By Scott L. Baier (Clemson University), Jeffrey H. Bergstrand (University of Notre Dame), and Matthew W. Clance (University of Pretoria)

It is now widely accepted that economic integration agreements (EIAs) and other trade-policy liberalizations contribute to nations’ economic growth and development. EIAs have proliferated among North-North (N-N), North-South (N-S), and South-South (S-S) country-pairs. While such agreements inevitably alter distributions of income within countries, for the most part EIAs are believed to raise economic welfare. A major recent advance in the international trade literature — in the wake of and building upon theoretical developments associated with firm heterogeneity and export fixed costs — is the development of the “new quantitative trade models.”[1] These models provide calculations of general equilibrium trade and welfare effects of trade liberalizations using exogenous (variable-cost) “trade elasticities” estimated from structural gravity equations combined with aggregate bilateral trade data. Moreover, estimates of welfare effects of EIAs can be computed once one has partial treatment effects from a properly specified gravity equation with EIA dummy variables and an exogenous trade-elasticity (parameter) value.[2]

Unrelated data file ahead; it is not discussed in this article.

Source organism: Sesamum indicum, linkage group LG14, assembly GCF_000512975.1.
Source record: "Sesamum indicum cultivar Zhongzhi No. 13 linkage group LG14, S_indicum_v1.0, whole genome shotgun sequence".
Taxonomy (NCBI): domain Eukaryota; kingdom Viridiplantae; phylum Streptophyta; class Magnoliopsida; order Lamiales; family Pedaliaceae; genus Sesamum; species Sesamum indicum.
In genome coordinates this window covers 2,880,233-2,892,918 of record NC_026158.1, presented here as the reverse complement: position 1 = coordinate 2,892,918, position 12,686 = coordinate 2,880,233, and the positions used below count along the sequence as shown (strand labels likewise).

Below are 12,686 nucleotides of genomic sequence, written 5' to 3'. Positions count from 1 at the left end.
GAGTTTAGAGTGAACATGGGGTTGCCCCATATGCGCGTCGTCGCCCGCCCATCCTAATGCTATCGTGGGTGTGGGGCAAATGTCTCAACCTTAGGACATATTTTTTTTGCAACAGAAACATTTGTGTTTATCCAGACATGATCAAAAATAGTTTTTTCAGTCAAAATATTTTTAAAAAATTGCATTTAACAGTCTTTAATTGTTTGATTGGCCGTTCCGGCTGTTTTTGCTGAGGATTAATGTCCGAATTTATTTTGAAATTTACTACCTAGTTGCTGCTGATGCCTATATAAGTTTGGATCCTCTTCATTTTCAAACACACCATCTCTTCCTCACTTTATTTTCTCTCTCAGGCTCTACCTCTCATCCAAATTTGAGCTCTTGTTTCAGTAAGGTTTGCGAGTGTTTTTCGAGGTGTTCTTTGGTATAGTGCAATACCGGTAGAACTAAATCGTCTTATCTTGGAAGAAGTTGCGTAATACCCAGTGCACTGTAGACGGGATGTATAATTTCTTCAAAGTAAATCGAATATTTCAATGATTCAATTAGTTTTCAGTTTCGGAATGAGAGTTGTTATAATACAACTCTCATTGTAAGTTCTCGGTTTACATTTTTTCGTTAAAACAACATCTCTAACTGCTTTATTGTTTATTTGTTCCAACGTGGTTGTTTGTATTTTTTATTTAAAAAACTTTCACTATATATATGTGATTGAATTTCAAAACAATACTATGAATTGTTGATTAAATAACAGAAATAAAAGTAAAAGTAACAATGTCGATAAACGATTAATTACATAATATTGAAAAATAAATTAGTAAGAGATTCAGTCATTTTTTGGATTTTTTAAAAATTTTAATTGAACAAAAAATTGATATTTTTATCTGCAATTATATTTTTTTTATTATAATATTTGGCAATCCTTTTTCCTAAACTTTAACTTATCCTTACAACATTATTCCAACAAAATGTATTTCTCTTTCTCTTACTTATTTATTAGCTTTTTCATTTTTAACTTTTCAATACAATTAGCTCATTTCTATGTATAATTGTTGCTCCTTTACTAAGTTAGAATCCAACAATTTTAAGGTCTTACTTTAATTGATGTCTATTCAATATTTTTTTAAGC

However, an important unresolved and hardly explored issue is whether — and by what factors — trade elasticities with respect to trade-policy changes vary across time and space, that is, are sensitive to “particular settings”; this is particularly important in contrasting trade elasticities for N-N, N-S, and S-S EIAs. In a recent study, we address three particular questions related to this issue.[3] First, *how* are trade elasticities — fixed-cost-trade-policy trade elasticities as well as variable-cost ones — theoretically related to *levels *of fixed and variable trade-cost variables, which vary dramatically between N-N, N-S, and S-S pairs? Second, is there convincing *empirical *evidence supporting these theoretical interactions? Third, how important *quantitatively *is the heterogeneity in partial equilibrium trade impacts in determining the general equilibrium welfare impacts of trade-policy liberalizations?